China’s growing middle class has an insatiable appetite for Australian beef, and now an extra 36 Australian meat exporters will be granted special access to put steaks on hot plates.
Prime Minister Malcolm Turnbull and China’s second most powerful leader Li Keqiang sealed a deal during their bilateral meeting on Friday, expanding chilled meat market access from 11 firms to all eligible Australian exporters.
The Chinese premier also denied his country was militarising the South China Sea, insisting defence equipment on artificial islands was in place to help maintain freedom of navigation.
The meat announcement is part of a new phase of the year-old China-Australia free trade deal.
“Australia is the only country in the world with this market access,” Mr Turnbull said, adding Australian beef exports to China are already worth $600 million a year.
“This new agreement will drive significant future growth.”
Agriculture Minister Barnaby Joyce said Australia will also be selling donkey meat and edible skins into China. He’s pushing to export kangaroo meat too.
“What we are providing is food for a more affluent society,” Mr Joyce said, adding fillet steak would always be preferred over cow udder.
“Once people start making a buck and they eat fillet steak they want to eat it again and again and again.”
China and Australia are set to establish a high-level security dialogue which will cover cybersecurity, trans-national crime and legal and judicial cooperation.
The leaders had been expected to discuss the legal fate of the 14 Crown employees arrested and detained for five months without charge.
China has been anxious for progress on an extradition treaty, which is facing parliamentary delays in Australia, in order to bolster its efforts to crack down on corrupt officials who have fled the country.
On hot-button strategic issues, Mr Li and Mr Turnbull discussed the ongoing nuclear threat posed by North Korea.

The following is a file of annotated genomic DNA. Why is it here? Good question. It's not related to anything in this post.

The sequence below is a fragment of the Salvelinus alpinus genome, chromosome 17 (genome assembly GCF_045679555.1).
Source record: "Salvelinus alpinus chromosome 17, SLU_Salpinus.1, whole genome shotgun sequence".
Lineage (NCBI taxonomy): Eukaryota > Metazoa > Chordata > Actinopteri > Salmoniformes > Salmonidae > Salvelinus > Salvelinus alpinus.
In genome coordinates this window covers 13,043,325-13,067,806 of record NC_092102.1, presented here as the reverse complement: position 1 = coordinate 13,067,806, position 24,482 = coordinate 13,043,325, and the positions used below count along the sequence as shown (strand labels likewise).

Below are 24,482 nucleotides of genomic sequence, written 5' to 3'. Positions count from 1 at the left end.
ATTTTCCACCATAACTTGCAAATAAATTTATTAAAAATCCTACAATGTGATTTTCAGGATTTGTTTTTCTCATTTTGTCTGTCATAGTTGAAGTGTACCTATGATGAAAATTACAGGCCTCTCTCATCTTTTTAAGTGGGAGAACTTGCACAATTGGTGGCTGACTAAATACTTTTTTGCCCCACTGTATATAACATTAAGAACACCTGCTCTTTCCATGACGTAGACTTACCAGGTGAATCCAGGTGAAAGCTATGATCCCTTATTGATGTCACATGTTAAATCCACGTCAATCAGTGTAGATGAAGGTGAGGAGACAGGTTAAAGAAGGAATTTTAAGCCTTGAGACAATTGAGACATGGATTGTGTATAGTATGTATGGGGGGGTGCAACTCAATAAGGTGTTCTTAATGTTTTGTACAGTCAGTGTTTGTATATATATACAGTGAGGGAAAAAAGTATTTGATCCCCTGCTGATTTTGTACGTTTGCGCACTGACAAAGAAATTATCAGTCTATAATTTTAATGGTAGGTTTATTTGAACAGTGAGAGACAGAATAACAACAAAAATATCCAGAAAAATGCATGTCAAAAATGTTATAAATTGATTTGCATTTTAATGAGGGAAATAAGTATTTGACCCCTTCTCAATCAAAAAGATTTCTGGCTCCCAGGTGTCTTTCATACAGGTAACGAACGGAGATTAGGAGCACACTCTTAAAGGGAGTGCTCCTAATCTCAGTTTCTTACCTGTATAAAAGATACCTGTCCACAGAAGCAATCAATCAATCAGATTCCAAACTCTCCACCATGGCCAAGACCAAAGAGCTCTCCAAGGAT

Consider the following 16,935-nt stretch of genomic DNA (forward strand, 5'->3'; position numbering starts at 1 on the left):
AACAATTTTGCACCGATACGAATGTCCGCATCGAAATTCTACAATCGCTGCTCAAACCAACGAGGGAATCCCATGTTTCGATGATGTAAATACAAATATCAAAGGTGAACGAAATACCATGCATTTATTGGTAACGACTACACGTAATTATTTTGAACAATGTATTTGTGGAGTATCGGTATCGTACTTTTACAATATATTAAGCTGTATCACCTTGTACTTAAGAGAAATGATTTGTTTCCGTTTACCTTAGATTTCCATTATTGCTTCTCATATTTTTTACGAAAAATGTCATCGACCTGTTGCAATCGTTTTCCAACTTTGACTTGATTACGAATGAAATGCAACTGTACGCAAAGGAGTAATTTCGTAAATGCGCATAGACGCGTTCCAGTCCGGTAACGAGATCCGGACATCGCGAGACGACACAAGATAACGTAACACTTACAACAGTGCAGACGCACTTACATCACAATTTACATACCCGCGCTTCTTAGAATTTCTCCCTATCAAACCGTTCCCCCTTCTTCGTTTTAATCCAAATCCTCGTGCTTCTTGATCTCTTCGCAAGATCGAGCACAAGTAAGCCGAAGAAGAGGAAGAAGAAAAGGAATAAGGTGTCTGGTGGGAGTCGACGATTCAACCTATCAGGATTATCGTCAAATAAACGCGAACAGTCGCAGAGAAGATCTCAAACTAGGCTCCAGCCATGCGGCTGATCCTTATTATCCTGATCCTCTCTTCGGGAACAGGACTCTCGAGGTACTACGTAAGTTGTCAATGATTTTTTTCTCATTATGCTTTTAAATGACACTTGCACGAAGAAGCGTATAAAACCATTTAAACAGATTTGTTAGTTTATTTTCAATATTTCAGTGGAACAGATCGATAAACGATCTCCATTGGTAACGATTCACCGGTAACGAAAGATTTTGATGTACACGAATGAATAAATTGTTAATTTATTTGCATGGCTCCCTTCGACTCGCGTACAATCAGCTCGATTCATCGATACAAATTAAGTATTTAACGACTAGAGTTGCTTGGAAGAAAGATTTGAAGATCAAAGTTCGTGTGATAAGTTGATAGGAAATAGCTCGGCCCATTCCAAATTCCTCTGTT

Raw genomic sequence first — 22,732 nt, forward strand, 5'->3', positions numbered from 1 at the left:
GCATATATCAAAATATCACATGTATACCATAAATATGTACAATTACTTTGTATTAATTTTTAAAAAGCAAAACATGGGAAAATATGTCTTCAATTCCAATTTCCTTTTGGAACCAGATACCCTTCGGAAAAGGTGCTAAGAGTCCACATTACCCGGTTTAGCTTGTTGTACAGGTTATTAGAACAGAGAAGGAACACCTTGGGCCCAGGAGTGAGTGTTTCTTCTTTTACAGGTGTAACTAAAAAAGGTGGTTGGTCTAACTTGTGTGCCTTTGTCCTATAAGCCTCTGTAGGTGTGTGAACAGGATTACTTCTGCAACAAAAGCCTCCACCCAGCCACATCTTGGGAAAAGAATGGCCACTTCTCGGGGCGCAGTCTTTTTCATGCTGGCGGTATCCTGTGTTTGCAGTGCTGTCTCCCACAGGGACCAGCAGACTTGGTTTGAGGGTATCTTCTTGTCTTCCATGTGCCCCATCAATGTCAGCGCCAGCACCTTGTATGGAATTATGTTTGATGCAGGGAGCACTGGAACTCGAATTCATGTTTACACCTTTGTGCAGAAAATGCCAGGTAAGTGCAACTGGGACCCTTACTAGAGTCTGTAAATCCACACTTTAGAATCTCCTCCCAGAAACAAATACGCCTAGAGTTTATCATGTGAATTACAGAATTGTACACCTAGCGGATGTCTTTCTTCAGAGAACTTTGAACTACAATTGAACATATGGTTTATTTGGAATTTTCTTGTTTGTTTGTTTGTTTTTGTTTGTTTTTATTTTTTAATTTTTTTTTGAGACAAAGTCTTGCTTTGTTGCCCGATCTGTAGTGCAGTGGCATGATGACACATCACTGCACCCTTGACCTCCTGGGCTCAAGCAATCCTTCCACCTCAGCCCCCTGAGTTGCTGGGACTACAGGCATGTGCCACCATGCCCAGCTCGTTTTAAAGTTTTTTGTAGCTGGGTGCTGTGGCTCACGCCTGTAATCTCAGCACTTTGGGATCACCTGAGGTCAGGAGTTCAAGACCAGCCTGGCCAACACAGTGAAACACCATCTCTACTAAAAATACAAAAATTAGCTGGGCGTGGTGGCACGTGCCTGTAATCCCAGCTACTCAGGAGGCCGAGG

The prime minister praised China’s decision to freeze North Korean coal imports in line with United Nations Security Council resolutions.
“The only thing that can tip our boat upside down is if North Korea goes crazy and then it all goes to poo very quickly, but if we have peace the whole show gets ahead,” Mr Joyce said at a separate press conference.
Asked about the South China Sea maritime dispute, Mr Li played down his country’s “so-called” military build-up on artificial islands.
“With respect to the so-called militarisation, China never has any intention to engage in militarisation in the South China Sea,” Mr Li told reporters in Canberra through an interpreter.
“China’s facilities on Chinese islands and reefs are primarily for civilian purposes, and even if there is a certain amount of defence equipment of facilities, (it) is for maintaining the freedom of navigation and overflight.”
China would “bear the brunt” if shipping routes were disrupted because it was the largest global trader.
Mr Li noted in the past year up to 100,000 commercial ships sailed in the sea lanes of the South China Sea.
China has copped international criticism for its reclamation activities in the disputed territory amid reports it has installed weapons on all seven of its artificial islands.
China claims most of the South China Sea, while Taiwan, Malaysia, Vietnam, the Philippines and Brunei claim parts of the waters.
OTHER MAJOR OUTCOMES OF THE MEETING:
* A commercial deal – worth $6 billion – between BBI Group and China State Construction Engineering Corporation to develop the Balla Balla mine, railway and iron ore export facility in the Pilbara region of Western Australia.
* A new Australian consulate in Shenyang, the capital of Liaoning province in 2018.
* The free trade deal’s chapter on services and investment is up for review.
* A ramp-up of quarantine and inspection cooperation.
* Ministerial level talks on energy and an innovation dialogue.
* Vocational education and training cooperation.
* Cultural exchanges in the arts.
* Business roundtable meetings.